Funny Business | Arts & Entertainment | Salt Lake City Weekly
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Culture » Arts & Entertainment

Funny Business

New comedians'and new venues'dive into the Salt Lake City comedy scene.


 Apart from a guy in a clown costume and the tall, husky guy with the even huskier ’fro, you can’t tell the comedians from the crowd at Wiseguys open-mic night. Among the four-dozen people gathered in the West Valley comedy club, all look like parents, siblings or friends, here to support the family goofball.

The fact is that most of them are the goofball. We’re looking for one in particular, by the name of Sina Amedson. Although he’s nowhere to be seen, his trebly voice is projecting strong through the P.A. system, introducing tonight’s host—who, in turn, introduces the man who introduced him. Upon hearing his name, Amedson does the requisite jog-sprint to the stage, where, beer in hand, he proceeds to race through a set of jokes that tonight target Dane Cook, a comic who, some say, loves himself even more than his devoted throng of fans.

“He does this [stand/squats, moves his arm in a sweeping left-to-right motion à la Cook] for a punch line?” Amedson says, incredulously. It’s not terribly funny, Cook being a favorite and easy target for a lot of comics who take exception to his superficial SuperFinger (SuFi) frat-boy aesthetic, but it gets a big laugh. Perhaps that’s because most everyone here—Amedson included—can relate. They’re trying to reach similar heights as Cook, but by being smarter and funnier.

Amedson’s three minutes race by and he scampers off stage toward a bullpen where comics queue up, awaiting their turn. City Weekly meets Amedson here, and after a warm greeting, the comedian urges attention toward the stage. “That’s Trenton James,” says Amedson. “He’s sort of a local celebrity; he’s been in a lot films like Pirates of the Great Salt Lake.” Like Amedson, James is confident, prepared and well received. So, too, are the next two guys, although they’re all a little rough.

That’s why they’re here. Open-mics are where you test new stuff. That might be material (always best to work it out before performing it at a real show), or it might be the stand-up experience itself.

A skinny guy with tight, curly red hair goes up and works through new material (and stage fright). A nervous 50- or 60-something woman who, evidently, found something fascinating about her shoes rubberstamps Diet Coke addiction (“There’s nothing wrong with that”) and Paris Hilton, whom she actually likes enough that she didn’t have any real jokes about her—just thought she’d bring her up—and goes painfully overtime. The guy in the clown costume and his partner do a positively impenetrable routine involving balloon animals, poorly executed physical comedy and bad Slovakian accents. A small woman resembling the diminutive psychic from Poltergeist deadpans Roseanne Barr-esque material.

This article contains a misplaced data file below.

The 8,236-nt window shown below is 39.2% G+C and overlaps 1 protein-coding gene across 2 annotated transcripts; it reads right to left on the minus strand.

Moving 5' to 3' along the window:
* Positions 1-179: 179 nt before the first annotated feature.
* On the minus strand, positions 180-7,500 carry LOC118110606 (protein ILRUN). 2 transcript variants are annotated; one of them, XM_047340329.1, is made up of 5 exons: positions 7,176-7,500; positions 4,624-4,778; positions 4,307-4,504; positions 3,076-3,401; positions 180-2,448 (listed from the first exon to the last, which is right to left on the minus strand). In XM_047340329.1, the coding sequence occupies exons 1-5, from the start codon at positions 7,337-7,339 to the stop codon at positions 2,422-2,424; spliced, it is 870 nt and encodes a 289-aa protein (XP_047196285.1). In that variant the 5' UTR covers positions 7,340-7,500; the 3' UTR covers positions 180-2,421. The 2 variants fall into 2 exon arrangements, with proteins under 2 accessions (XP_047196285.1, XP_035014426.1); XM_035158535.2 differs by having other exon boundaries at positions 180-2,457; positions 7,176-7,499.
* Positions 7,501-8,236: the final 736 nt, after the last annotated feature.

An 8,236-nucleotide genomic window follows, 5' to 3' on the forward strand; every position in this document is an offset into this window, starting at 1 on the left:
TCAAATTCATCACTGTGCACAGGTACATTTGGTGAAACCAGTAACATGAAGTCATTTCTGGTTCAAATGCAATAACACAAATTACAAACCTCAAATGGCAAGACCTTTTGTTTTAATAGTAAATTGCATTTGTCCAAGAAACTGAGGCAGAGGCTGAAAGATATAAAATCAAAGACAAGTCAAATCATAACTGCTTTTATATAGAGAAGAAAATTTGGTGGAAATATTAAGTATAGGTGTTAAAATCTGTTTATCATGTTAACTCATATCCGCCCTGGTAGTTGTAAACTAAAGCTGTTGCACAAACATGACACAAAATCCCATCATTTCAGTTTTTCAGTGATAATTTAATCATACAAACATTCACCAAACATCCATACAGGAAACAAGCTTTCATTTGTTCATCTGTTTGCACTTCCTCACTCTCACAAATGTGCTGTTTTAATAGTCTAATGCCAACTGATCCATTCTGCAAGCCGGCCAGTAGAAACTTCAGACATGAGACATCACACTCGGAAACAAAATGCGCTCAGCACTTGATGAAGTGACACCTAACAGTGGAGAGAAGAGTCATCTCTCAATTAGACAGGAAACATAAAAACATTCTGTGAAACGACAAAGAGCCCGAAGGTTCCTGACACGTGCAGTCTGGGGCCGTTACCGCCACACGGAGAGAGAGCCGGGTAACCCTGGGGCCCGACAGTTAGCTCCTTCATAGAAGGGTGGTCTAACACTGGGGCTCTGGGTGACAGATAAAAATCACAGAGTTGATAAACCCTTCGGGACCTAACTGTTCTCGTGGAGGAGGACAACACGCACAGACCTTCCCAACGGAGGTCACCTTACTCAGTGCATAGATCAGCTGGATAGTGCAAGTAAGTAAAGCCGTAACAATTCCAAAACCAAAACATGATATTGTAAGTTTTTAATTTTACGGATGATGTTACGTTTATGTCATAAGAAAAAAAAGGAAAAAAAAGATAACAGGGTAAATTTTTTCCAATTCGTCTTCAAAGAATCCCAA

All—hacks and rising stars alike—are applauded just for getting up on stage­—it’s tough to test your humor in front of a live audience. Still, they do—partly because they have big dreams, but mostly because they share the common desire to make people giggle.

It’s this desire that prompts Amedson to go beyond performing his own material by booking and promoting shows featuring local and touring comedians, as well as forming the Underground Comedy Movement of Salt Lake City (, a group of local comedians who “believe that the greatest comedy lies floating under the radar of mainstream media.” The group lures the best underground stand-ups (Doug Stanhope, Sean Rouse, the legendary Ron Shock) to town, books them at Burt’s Tiki Lounge or Mo’s Grill, gives them a “door deal” (all proceeds less costs) and functions as supporting act, gaining experience with longer sets and larger crowds.

Amedson, who has been doing stand-up for four years, is already reaping the benefits. “I feel I have evolved in an exponential way since performing our own shows,” he says. “I’ve also learned a lot about being on the other side of the business.” He’s most enthused at the response, noting that the recent Stanhope shows sold out, that the Sunday Mo’s and Wednesday Burt’s comedy nights have thrived (and attracted headliner pop-ins: “Lewis Black popped in [to Mo’s] and did a show one night after a day of filming Unaccompanied Minors. He told us he liked what we were doing and was drawn to our room because he had to do the same thing in New York City when he couldn’t get stage time in the big rooms.” The best part, though, is that his fellow comics are growing as artists.

“The end we’re trying to achieve is a comic-friendly room,” says Amedson, who intends for the UCM activity to exist alongside—and in concert with—Wiseguys to promote the rich local comedy scene. “We want people to feel supported and nurtured creatively,” he says—adding that the “comics are having a blast.”